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Ontario minister admits how MPAC makes decisions in need of change

THUNDER BAY -- A provincial minister agrees that changes need to be made regarding how the Municipal Property Assessment Corporation makes its decisions.
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Thunder Bay - Superior North MPP and Ontario’s Minister of Mines and Northern Development Michael Gravelle. (Jamie Smith, tbnewswatch.com)

THUNDER BAY -- A provincial minister agrees that changes need to be made regarding how the Municipal Property Assessment Corporation makes its decisions.

On Monday night, during a council meeting at city hall, mayor Keith Hobbs said he was disgusted by MPAC after it forced charity Our Kids Count to start paying property tax. The mayor said the organization couldn't prove that it only helped those in need because of its open door policy to the community.

Hobbs told council that MPAC was completely out of control, citing reassessments of mills and other industry in the region that's costing municipalities millions.

Thunder Bay - Superior North MPP and Ontario’s Minister of Northern Development and Mines, Michael Gravelle, said he probably wouldn't support calling for the whole board's resignation like Hobbs, but admits that changes do need to be made in how decisions are made.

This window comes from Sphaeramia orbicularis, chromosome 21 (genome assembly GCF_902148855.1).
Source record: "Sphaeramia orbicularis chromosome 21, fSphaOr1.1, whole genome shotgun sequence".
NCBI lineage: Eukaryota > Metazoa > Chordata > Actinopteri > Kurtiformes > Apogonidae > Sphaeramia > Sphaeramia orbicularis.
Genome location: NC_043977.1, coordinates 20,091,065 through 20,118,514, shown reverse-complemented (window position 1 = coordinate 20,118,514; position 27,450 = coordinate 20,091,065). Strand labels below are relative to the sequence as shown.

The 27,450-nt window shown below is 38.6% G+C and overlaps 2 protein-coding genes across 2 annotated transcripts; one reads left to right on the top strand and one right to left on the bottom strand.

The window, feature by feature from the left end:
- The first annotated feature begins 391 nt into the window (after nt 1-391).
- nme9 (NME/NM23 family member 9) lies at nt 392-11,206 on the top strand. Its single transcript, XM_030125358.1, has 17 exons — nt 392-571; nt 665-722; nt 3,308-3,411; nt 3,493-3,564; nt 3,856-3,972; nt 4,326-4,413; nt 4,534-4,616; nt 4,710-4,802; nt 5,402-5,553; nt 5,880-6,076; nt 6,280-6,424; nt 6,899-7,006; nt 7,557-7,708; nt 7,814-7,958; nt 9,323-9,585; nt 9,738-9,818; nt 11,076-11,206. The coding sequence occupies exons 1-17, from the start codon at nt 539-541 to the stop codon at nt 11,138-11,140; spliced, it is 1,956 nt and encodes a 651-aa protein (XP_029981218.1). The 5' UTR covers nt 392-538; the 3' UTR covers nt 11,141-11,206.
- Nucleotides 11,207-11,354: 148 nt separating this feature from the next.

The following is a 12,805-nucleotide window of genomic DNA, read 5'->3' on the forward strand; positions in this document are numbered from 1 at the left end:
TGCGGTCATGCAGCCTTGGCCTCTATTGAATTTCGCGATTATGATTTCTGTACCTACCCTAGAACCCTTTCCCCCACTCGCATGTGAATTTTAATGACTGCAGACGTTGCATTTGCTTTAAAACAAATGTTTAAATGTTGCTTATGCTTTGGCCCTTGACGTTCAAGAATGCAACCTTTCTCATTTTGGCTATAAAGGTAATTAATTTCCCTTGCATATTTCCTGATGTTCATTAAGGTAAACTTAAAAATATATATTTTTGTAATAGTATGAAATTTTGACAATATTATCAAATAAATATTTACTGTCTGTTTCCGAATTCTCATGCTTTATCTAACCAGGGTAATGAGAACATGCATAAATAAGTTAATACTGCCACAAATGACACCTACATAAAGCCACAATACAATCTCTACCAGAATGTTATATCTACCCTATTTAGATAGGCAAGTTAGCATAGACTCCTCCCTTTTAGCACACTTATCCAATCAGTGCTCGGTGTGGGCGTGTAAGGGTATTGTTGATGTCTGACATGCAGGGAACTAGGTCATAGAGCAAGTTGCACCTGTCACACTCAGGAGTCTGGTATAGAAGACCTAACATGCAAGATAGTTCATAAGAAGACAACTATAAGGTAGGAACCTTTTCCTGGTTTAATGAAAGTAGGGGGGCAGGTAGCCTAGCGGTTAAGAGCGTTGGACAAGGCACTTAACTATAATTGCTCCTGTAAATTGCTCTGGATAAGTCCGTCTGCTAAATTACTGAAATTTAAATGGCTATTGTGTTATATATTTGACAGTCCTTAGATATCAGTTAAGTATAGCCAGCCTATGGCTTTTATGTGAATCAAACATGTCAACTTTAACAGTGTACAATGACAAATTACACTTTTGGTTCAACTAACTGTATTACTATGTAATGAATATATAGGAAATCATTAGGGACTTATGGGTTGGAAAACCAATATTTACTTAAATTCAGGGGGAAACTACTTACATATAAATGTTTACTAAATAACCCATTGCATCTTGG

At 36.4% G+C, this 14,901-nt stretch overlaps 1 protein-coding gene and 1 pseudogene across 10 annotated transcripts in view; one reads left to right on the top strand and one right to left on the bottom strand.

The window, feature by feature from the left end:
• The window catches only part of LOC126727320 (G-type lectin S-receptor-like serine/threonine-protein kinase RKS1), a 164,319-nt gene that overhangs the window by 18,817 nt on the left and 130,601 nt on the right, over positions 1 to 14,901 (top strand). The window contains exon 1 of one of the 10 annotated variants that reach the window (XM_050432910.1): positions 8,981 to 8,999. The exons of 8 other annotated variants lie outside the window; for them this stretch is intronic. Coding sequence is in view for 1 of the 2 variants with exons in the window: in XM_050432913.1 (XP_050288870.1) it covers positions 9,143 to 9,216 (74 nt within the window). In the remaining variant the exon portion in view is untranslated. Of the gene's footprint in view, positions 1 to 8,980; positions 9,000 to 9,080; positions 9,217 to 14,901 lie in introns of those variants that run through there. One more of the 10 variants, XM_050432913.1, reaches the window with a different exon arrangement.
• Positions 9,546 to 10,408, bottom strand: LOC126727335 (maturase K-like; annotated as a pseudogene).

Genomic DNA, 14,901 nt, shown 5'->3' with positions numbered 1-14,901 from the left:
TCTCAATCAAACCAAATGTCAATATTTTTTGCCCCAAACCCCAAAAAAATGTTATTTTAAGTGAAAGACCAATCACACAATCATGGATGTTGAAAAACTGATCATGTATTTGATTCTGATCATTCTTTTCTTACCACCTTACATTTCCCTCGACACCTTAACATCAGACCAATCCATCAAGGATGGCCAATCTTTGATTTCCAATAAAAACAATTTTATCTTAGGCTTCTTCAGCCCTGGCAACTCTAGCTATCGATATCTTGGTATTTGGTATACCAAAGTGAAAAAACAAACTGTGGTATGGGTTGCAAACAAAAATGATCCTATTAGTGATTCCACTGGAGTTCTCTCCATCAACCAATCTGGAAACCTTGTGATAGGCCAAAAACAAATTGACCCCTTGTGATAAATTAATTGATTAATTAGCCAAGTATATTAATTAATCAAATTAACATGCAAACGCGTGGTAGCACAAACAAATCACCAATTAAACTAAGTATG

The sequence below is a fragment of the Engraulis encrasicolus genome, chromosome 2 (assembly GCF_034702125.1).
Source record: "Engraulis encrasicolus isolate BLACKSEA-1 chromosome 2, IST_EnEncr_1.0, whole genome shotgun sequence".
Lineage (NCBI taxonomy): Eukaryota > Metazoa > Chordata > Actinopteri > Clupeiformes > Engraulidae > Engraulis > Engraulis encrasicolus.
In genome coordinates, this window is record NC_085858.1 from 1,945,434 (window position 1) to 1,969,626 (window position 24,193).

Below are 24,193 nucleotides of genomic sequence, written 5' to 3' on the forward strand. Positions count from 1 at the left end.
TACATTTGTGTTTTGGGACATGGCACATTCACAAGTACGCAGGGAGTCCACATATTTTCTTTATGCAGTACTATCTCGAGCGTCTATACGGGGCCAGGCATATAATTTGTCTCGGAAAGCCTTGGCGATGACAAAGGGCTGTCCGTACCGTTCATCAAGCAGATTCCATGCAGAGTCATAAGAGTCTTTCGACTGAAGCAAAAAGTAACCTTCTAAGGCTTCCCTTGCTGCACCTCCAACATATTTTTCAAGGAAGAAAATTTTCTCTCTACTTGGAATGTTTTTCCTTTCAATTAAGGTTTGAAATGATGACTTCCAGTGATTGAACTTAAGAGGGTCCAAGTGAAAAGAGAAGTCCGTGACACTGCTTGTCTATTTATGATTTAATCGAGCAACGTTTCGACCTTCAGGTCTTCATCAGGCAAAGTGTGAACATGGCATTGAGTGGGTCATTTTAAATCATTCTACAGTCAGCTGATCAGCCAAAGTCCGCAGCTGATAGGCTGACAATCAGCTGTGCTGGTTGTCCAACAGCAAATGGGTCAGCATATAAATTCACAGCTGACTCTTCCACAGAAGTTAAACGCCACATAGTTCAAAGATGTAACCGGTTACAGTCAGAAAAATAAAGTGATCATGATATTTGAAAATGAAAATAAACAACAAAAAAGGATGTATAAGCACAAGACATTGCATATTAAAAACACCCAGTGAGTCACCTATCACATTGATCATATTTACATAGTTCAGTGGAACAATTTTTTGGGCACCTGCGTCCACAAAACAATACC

"It certainly startled me as well and I'm conscious that there needs to be I think some significant adjustment in terms of how MPAC operates," he said.

"There's no doubt in my mind there needs to be adjustments on decisions and how they make them."

On industrial rates, Gravelle said he understands there needs to be a balance so that companies can remain competitive but communities also need the revenue for economic development.

The province did help communities like Dryden and Espanola when mills there were reassessed but that was likely a one-time thing Gravelle said. Thunder Bay wasn't eligible for that funding.

City manager estimates the city will have $1 million less than anticipated through tax revenue due to reassessments and appeals this year.

Gravelle is going to bring MPAC up to cabinet for Thunder Bay and other communities in the North when he returns to Queen's Park.

"We'll see where this goes but I mean there's no question it certainly is an issue that is not only not going away. It seems to becoming a more significant one," he said.